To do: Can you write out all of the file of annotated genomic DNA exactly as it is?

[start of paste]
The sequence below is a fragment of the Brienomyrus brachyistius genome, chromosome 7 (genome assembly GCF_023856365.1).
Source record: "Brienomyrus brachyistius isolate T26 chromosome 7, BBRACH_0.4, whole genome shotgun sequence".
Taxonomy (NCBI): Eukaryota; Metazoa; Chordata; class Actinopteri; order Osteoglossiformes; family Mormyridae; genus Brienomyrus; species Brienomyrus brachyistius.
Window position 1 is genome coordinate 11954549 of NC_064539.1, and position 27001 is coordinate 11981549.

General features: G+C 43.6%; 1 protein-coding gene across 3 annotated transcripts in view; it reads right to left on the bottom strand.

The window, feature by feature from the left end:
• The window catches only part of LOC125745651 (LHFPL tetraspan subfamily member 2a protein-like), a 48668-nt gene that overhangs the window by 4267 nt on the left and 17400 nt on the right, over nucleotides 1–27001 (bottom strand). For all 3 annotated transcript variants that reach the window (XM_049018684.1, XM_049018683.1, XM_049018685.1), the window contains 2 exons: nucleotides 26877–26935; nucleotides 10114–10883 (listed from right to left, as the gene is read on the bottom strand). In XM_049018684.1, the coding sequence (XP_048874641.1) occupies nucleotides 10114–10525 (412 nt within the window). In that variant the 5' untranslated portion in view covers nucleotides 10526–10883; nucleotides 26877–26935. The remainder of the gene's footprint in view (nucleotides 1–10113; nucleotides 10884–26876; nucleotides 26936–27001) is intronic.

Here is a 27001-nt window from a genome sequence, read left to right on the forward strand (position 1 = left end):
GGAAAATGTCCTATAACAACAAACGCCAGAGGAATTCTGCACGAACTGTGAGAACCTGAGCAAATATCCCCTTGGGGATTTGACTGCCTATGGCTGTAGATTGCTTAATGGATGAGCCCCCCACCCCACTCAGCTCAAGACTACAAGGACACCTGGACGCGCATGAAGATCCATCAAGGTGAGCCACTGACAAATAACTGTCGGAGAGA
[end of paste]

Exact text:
The sequence below is a fragment of the Brienomyrus brachyistius genome, chromosome 7 (genome assembly GCF_023856365.1).
Source record: "Brienomyrus brachyistius isolate T26 chromosome 7, BBRACH_0.4, whole genome shotgun sequence".
Taxonomy (NCBI): Eukaryota; Metazoa; Chordata; class Actinopteri; order Osteoglossiformes; family Mormyridae; genus Brienomyrus; species Brienomyrus brachyistius.
Window position 1 is genome coordinate 11954549 of NC_064539.1, and position 27001 is coordinate 11981549.

General features: G+C 43.6%; 1 protein-coding gene across 3 annotated transcripts in view; it reads right to left on the bottom strand.

The window, feature by feature from the left end:
• The window catches only part of LOC125745651 (LHFPL tetraspan subfamily member 2a protein-like), a 48668-nt gene that overhangs the window by 4267 nt on the left and 17400 nt on the right, over nucleotides 1–27001 (bottom strand). For all 3 annotated transcript variants that reach the window (XM_049018684.1, XM_049018683.1, XM_049018685.1), the window contains 2 exons: nucleotides 26877–26935; nucleotides 10114–10883 (listed from right to left, as the gene is read on the bottom strand). In XM_049018684.1, the coding sequence (XP_048874641.1) occupies nucleotides 10114–10525 (412 nt within the window). In that variant the 5' untranslated portion in view covers nucleotides 10526–10883; nucleotides 26877–26935. The remainder of the gene's footprint in view (nucleotides 1–10113; nucleotides 10884–26876; nucleotides 26936–27001) is intronic.

Here is a 27001-nt window from a genome sequence, read left to right on the forward strand (position 1 = left end):
GGAAAATGTCCTATAACAACAAACGCCAGAGGAATTCTGCACGAACTGTGAGAACCTGAGCAAATATCCCCTTGGGGATTTGACTGCCTATGGCTGTAGATTGCTTAATGGATGAGCCCCCCACCCCACTCAGCTCAAGACTACAAGGACACCTGGACGCGCATGAAGATCCATCAAGGTGAGCCACTGACAAATAACTGTCGGAGAGA